The Future of Now: Adapting to a Culture of Convenience

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From cord cutting and “skinny bundles” to Snapchat minisodes and OTT bingeing, Hollywood business models and industry economics are changing –– fast. If anything made this massive digital transformation more apparent than ever, it was Variety’s Entertainment and Tech Summit hosted by Variety.

FilmTrack CEO and co-founder Jason Kassin joined leading entertainment and technology chiefs from TNT & TBS, NBC, YouTube, Hulu, CBS, and more to discuss everything from latest in VR/AR/360 to straight-to-consumer entertainment experiences.

So, what trends and challenges define the future of media & entertainment?

Here’s what we found out:

OTT ushers in a new era for TV

When it comes to content consumption, we no longer live in a linear-only world. Advances in technology have allowed individuals to become untethered from the immobility of televisions and desktops, empowering them to consume content whenever and wherever they want. In order to keep up with today’s hyper-connected consumer, M&E businesses must embrace this shift to an on-demand culture –– or risk becoming irrelevant.

Unsurprisingly, we’re already starting to see this shift occur: in recent weeks, Disney, Turner, and Roku have all unveiled plans to launch new stand-alone streaming video services.

Key takeaway? Consumers are voracious for new content, and the more accessible content is, the more relevant you become.

The formula for success is fan-centric

In today’s dynamic landscape, there is simply too much competition for businesses to cater to casual viewers and low-value audiences. With user experience becoming the driving force in global media & entertainment, more and more businesses are focusing on fan-centric approaches in order to keep the pace.

According to Rob Hayes, executive vice president of digital at NBCUniversal, technology has offered endless opportunities for the network to engage with its fans. Likewise, David Sameth, executive vice president of marketing at Walt Disney Animation Studios, says that while Disney has always been a fan-first company, technology has presented new ways for fans to be involved. “Listening to our audience –– that’s something we’ve never really had before. It requires risk. It requires us to be open.”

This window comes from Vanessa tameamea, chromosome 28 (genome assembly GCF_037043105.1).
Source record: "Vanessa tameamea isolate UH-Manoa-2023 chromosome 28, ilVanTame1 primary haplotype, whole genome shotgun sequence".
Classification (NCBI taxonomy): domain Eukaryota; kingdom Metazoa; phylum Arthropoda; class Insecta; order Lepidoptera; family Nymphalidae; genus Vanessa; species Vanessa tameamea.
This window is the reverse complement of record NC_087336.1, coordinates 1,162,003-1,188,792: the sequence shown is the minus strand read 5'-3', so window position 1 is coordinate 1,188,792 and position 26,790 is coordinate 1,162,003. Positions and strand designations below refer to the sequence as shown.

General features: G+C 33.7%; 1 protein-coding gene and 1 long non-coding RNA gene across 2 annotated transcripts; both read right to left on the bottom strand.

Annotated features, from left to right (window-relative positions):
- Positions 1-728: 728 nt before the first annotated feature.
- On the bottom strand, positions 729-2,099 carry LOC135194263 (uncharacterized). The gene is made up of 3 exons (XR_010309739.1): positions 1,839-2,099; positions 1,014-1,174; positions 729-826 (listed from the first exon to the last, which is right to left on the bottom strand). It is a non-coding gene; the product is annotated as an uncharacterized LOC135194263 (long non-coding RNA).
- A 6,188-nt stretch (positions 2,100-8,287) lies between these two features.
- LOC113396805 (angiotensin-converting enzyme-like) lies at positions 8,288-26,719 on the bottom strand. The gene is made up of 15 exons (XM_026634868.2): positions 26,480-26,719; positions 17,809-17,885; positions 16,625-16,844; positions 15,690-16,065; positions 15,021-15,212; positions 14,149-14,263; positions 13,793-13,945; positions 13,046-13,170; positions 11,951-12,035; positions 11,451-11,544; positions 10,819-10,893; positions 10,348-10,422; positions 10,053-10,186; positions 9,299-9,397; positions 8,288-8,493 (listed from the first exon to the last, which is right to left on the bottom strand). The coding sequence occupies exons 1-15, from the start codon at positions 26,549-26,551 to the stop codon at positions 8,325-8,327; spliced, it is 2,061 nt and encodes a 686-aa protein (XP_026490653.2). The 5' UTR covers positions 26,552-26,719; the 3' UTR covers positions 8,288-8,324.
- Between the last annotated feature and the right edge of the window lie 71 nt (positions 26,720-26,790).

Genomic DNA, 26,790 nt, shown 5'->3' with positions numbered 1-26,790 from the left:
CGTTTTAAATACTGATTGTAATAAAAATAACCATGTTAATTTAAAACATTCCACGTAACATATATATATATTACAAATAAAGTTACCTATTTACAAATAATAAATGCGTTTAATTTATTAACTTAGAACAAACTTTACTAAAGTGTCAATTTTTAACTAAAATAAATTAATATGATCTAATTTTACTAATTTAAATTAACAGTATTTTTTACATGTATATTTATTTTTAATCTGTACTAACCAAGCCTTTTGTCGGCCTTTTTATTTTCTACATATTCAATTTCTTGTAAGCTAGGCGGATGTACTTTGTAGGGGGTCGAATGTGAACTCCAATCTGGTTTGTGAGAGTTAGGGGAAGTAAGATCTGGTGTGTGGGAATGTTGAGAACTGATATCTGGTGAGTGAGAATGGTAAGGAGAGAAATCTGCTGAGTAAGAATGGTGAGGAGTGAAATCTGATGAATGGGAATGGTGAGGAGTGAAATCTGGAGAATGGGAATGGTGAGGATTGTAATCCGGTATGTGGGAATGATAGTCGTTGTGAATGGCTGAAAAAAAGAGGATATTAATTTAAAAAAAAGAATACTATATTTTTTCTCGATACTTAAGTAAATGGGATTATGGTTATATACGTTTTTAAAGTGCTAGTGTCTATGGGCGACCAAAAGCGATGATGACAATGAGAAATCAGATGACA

Key takeaway? In this era of direct-to-consumer, the most successful media companies will be those that capitalize on emerging technologies to:

Distinguish true fans from casual viewers
Effectively build, maintain, and monetize fandom
Create and deliver exceptional user experiences

Single-platform programming is dead

As younger audiences drift from traditional linear programming, TV networks are under pressure to test new approaches to storytelling.

“Whether it’s on linear or digital platforms, this is the future,” said Kay Madati, executive vice president of digital media at BET Networks. “If we cannot be relevant and find innovative ways to tell stories in all these different formats, we won’t be relevant in the future.” The push for multi-platform viewing is so critical to BET’s marketing strategy that the company is now developing a show on Snapchat to complement one of their traditional linear shows.

Other players in the space have recognized the immense value of social media as a distribution channel. Given the continued fragmentation of audiences, Jordan Levin, CEO of AwesomenessTV, said social media has become much more than a touch point – it’s integral to the company’s success.

Key Takeaway? To remain relevant in the rapidly evolving landscape, TV networks should invest in multi-platform content strategies that help strengthen the connection with their audiences.

Manage, Monetize, Maximize & Repeat

The explosion of new content distribution models has created a daunting level of complexity for rights owners and distributors. Management systems must be enhanced –– or replaced –– in order to accommodate the more granular distribution methodologies that exist today. Likewise, finance systems must be reviewed to ensure they can properly support newly emerging business models for monetization.

Moral of the story? In today’s dynamic landscape, it’s more vital than ever to have a 360-degree view of your rights in order to maximize the value of your content.

“An example I like to use is partial language availabilities –– this is something that has become increasingly critical for territory-spanning VOD platforms,” says Kassin. “Having English and Spanish available for Latin America means one thing, whereas having English, Spanish, and Portuguese might mean something else entirely. Each scenario presents different monetization opportunities and different approaches for sales and marketing efforts.”

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